It still strikes you to see this symbol of separation.
It's been a sobering day at Gettysburg. Unlike July 1863 it's been cool and rainy but somehow this weather fits the sense of the place well. As we drove up from Steve's parents outside Baltimore this morning, when we passed from Maryland to Pennsylvania we were met with a sign telling us we were crossing the Mason-Dixon line - our first reminder of the war that nearly brought our country to ruin. Driving along the country highway the 19th century houses crowd to the edge of the road and you can imagine what the dusty dirt road was like when the Union Army was hurrying along to Gettysburg - many of these home witnessed that very trek. Of course, we had to have the appropriate music for this start to our road trip and so the soundtrack to the film "Gettysburg" accompanied us on our drive.
There's a wonderful new visitor's center at Gettysburg, including a moving film and a wonderfully restored late 19th century diorama of the battlefield. The exhibits are moving and create a strong sense of the individualism of war - battles are fought by a collection of individuals, and this museum captures that pathos well. One
Our marvelous guide
John Krepps, our battlefield guide, was marvelous and informative.
quote particularly caught my mind, written by New York Times correspondent Samuel Wilkerson, reporting on the death of his son Bayard...
"Who can write the history of a battle whose eyes are immovably fastened upon a central figure of transcendingly important interest - the dead body of an oldest born?"
We spent the afternoon with our marvelous guide John Krepps, who took us through the world of Gettysburg during those three days in July 1963 in three hours. John is a trained battlefield guide and kept us engaged with his broad and deep knowledge of the battle in a thoughtful and entertaining way. You could sense his passion and excitement about the battlefield and even for me, the inveterate questioner, he had an answer to everything I queried him about.
The area of the fighting ground was larger than I expected and as we drove over it you could appreciate the distances that the troops, often hot and exhausted, had to move through the three days. At one point the Confederate battle line snaked 5 miles across the battlefield. John took us through the three days of battle, nearly hour by hour, driving through each area, stopping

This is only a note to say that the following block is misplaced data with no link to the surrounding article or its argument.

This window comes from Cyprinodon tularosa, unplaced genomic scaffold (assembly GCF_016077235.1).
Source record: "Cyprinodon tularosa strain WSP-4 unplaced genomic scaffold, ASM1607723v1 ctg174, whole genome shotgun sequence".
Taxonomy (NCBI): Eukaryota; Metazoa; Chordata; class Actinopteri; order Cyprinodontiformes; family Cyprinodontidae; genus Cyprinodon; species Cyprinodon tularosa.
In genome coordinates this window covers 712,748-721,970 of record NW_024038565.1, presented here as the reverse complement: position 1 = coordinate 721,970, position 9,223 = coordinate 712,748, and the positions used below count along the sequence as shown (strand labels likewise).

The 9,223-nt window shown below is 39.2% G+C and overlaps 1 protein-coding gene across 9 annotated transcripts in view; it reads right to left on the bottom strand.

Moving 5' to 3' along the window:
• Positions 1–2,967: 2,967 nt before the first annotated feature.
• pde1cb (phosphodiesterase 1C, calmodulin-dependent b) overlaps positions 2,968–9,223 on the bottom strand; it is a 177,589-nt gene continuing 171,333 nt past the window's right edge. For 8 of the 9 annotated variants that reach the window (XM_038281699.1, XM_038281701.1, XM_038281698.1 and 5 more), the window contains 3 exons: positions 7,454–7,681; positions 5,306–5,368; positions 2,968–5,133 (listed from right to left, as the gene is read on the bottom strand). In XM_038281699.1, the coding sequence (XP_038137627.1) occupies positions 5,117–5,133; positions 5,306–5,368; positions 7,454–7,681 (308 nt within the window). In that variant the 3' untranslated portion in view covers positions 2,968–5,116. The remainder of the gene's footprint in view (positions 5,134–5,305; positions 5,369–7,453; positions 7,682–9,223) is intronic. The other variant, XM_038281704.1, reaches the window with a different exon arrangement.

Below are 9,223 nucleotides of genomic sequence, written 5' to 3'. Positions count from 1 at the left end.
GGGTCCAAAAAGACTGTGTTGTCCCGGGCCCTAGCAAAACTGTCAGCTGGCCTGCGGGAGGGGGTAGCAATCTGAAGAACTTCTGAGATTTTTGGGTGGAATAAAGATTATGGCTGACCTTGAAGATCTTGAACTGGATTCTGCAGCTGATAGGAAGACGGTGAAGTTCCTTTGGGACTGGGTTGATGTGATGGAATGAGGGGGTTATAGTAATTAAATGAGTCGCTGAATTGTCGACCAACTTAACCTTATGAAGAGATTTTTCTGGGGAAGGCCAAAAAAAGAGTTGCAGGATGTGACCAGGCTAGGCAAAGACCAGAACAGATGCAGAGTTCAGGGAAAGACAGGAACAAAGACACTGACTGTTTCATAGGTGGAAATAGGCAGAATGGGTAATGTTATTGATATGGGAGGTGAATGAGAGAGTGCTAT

Little Round Top
Taken from Devil's Den - Maine's contribution to the war effort...
to engage us in conversation, educating us about the minutiae of battle, and making the whole experience come alive. At one point we drove along the Confederate battle line and you could see across to Cemetery Ridge...and then later on at Cemetery Ridge looked back on the battle line, from where Pickett's famous charge was launched. You think about what must have been in the hearts and minds of the soldiers on both sides...the young Confederate infantrymen who bravely stepped out across the field toward Cemetery Ridge, knowing they were facing the long line of Union cannon and then the Union soldiers watching the long grey line advancing and waiting, waiting until they could take their shots. Little Round Top and its view down onto Devil's Den, the national cemetery with rows of gravestones where Lincoln gave his immortal speech, the buildings in the town in which you can still see the pockmarks from bullets and shells, the wheatfield on which it was said you could walk across without ever touching ground, over the bodies of the fallen. The battlefield stretches as far as you can see and in my mind's eye I kept seeing begrimed young men, uncertain, hot,
Picketts' Charge from the Union lines
Imagine seeing the long line of grey approaching across the plain.
tired, going to war...and a war that no one yet knew where it was leading. 150,000 soldiers and 51,000 casualties - we cannot imagine such a price to pay today. On the field in Gettysburg were more soldiers than have served in Iraq at any one time.
On a day like today I think a lot about honor, duty, courage, war...and its consequences. I'm a child of the Vietnam generation and its conflicted sense of war. The years of the Civil War were a different time with different mores and beliefs and yet the intensity of the pain that is palpable here in Gettysburg is overarching. This is a war that nearly tore our nation apart and yet, as the sign in the museum says...
'Americans fought one another over three fundamental issues: the survival of the Union, the fate of slavery, and the common rights of citizenship - what it means to be an American. The war resolved the first two issues. The nation struggles with the third to this day."
We do struggle with this basic question of what it means to be an American today in even more difficult ways. Today at Gettysburg we
Cemetery Hill from the Confederate lines
What would have been in your heart and mind if you had been here on July 3, 1863?
encountered a time and place in which these basic questions cost the lives of thousands of young men...and ensured that we as a nation would continue to be able to debate this question.
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